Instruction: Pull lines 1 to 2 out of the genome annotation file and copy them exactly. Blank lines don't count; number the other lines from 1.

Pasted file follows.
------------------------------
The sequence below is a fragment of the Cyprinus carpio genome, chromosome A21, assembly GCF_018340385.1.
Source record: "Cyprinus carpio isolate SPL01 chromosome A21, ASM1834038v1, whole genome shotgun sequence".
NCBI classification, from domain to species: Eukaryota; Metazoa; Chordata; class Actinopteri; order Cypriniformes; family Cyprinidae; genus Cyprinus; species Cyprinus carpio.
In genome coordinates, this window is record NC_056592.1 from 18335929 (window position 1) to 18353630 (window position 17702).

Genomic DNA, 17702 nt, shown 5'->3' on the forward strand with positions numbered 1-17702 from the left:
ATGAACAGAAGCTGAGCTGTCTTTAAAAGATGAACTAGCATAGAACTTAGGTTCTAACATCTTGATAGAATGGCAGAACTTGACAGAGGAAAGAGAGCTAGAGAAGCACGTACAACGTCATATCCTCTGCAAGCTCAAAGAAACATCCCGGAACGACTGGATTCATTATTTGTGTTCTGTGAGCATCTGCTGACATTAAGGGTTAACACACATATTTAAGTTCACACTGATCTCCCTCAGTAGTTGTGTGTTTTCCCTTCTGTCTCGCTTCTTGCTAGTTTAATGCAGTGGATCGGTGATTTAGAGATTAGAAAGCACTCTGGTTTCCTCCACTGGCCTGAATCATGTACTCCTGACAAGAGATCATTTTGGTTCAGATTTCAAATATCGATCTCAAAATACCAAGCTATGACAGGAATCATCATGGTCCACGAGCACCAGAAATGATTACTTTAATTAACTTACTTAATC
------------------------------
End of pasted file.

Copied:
The sequence below is a fragment of the Cyprinus carpio genome, chromosome A21, assembly GCF_018340385.1.
Source record: "Cyprinus carpio isolate SPL01 chromosome A21, ASM1834038v1, whole genome shotgun sequence".